Revisiting an old friend
I’m not much of a night-owl when I’m in company. While other musicians head for the late-night jam, I head for bed. I’m the guy asleep in the corner of the sofa at parties.
So it’s strange, perhaps, that I love the night. Yet I do.
As darkness falls, the visual world is stripped of its third dimension. A stand of eucalypts becomes a flat silhouette in black paper. Is that pinprick of light a few feet away, or half a mile?
Conversely, sound gains depth as the white noise of daytime fades. The dog barking to its fellows over at the next farmhouse; the insistent chirp of crickets in the brush; the squeal of tyres as bored teenagers run the gauntlet out on the highway. Noises that tell of goings-on beyond my vision and my knowing.
At night, we are conscious of our island Earth spinning its path through the infinite. We gaze up at the stars: tiny points of light, in reality, vast nuclear furnaces, each a blazing orb of gas with strange worlds circling. Our delights and worries seem inconsequential in the face of this inhuman vastness.
I usually find that adjustment of scale comforting, not pitiless.
Night holds no terrors for me, but sometimes a delicious frisson. Who knows what secrets the darkness holds? What prowls beyond the campfire’s reach? As my face stares blindly from the lit window, what stares back?
As a teenager, I used to rise in the small hours of Saturday morning, two hours before the dawn, and walk six miles through silent, dim-lit streets and along dark country roads to my favourite fishing spot at Frogmore. The flooded Hertfordshire gravel pit was stocked with muscled carp and tench, ambush-killer pike, flashing silver roach, and bream.
I arrived and set up in the dark, to be ready and waiting with a baited hook in the pre-dawn light.
Sitting on the bank, I would watch the blackness take on definition and contour, observe the colours return — one by one. First, the red of my float bobbing in the still water; last of all the green of the grass by my feet. I hear the splash of a big fish jumping somewhere over by the other bank, moorhens calling in the reeds. A little mouse noses around my tackle box as I sit motionlessly. Thinking. Watching. Listening. Hoping for a bite.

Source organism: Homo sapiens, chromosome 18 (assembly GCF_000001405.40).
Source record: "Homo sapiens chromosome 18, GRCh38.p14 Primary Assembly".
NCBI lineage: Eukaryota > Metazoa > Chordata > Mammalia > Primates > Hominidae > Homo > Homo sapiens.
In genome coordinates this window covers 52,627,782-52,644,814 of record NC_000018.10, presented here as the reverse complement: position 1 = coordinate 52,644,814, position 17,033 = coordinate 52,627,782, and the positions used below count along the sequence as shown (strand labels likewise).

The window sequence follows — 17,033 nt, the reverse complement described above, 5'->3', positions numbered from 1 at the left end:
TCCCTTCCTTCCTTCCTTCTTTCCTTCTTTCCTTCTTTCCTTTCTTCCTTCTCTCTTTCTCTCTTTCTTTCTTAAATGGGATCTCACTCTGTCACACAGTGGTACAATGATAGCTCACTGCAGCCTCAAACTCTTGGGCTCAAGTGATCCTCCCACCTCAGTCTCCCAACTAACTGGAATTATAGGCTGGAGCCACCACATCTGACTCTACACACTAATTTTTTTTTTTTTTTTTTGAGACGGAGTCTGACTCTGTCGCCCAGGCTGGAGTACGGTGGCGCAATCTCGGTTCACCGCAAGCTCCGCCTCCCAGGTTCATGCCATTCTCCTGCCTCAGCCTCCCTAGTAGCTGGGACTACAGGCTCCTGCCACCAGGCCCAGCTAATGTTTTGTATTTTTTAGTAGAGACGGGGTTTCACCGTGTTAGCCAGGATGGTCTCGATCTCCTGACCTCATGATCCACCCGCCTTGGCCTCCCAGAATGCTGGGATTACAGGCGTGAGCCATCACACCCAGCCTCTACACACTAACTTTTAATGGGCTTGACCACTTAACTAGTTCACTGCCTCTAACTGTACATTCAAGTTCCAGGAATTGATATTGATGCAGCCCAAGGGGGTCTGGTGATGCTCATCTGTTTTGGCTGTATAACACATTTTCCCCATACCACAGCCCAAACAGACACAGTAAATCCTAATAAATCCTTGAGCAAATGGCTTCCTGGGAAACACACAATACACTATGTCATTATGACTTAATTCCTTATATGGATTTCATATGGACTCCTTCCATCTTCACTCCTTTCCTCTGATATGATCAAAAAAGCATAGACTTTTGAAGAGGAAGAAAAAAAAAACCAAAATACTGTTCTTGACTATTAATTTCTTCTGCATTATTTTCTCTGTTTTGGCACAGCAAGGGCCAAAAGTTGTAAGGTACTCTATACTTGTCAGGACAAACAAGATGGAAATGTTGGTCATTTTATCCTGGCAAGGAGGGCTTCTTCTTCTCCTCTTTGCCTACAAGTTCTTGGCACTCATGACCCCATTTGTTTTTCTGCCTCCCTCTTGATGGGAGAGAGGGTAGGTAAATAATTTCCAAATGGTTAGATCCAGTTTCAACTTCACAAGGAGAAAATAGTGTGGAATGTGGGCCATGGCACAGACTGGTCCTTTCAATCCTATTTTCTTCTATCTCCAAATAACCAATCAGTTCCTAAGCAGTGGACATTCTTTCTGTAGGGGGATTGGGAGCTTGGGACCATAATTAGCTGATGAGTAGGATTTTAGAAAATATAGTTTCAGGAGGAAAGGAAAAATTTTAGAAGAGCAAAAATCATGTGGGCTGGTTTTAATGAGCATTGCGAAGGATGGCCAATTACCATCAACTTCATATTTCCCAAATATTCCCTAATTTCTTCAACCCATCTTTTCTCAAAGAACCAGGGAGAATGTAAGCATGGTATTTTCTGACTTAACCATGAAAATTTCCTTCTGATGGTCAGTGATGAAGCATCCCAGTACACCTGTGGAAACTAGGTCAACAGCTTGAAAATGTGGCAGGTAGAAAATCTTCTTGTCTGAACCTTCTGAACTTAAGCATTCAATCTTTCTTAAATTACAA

Night-time sailing is a voyage into mystery. Wind and waves are often tamed by the soft fall of night. Horizons remain visible in all but the dirtiest weather (when I stay safely ashore). Yet they reveal little about progress across the water. Are we moving at all, or just bobbing on the spot?
Passage planning even for familiar trips becomes essential, despite modern satellite navigation technology. Staring at a GPS ruins your night vision, which you will need, by yourself in a small boat. Moreover, technology can fail. Then what will you do, lost and alone in the dark?
All I see is inky blackness, a little light above the horizon. It’s an overcast but still night. So still. In the darkness, there are faint pinpricks of light. Are they near or far? Difficult to tell …
Lit navigation beacons each have their flashing code, revealing their identity. Six short flashes and one long? That’s the south cardinal mark; steer south of it to avoid the shoals.
That pair of steady red and green lights, red to starboard and green to port? No beacon, but another boat, heading straight for us. Watch her carefully! Steer a little to starboard and see the green light disappear, the red persist, as we pass safely port to port, hull, and sails of each boat invisible to the other.
That flashing white light is … ? Is … ?
No, it’s green! That’s the first starboard channel mark, guiding us home.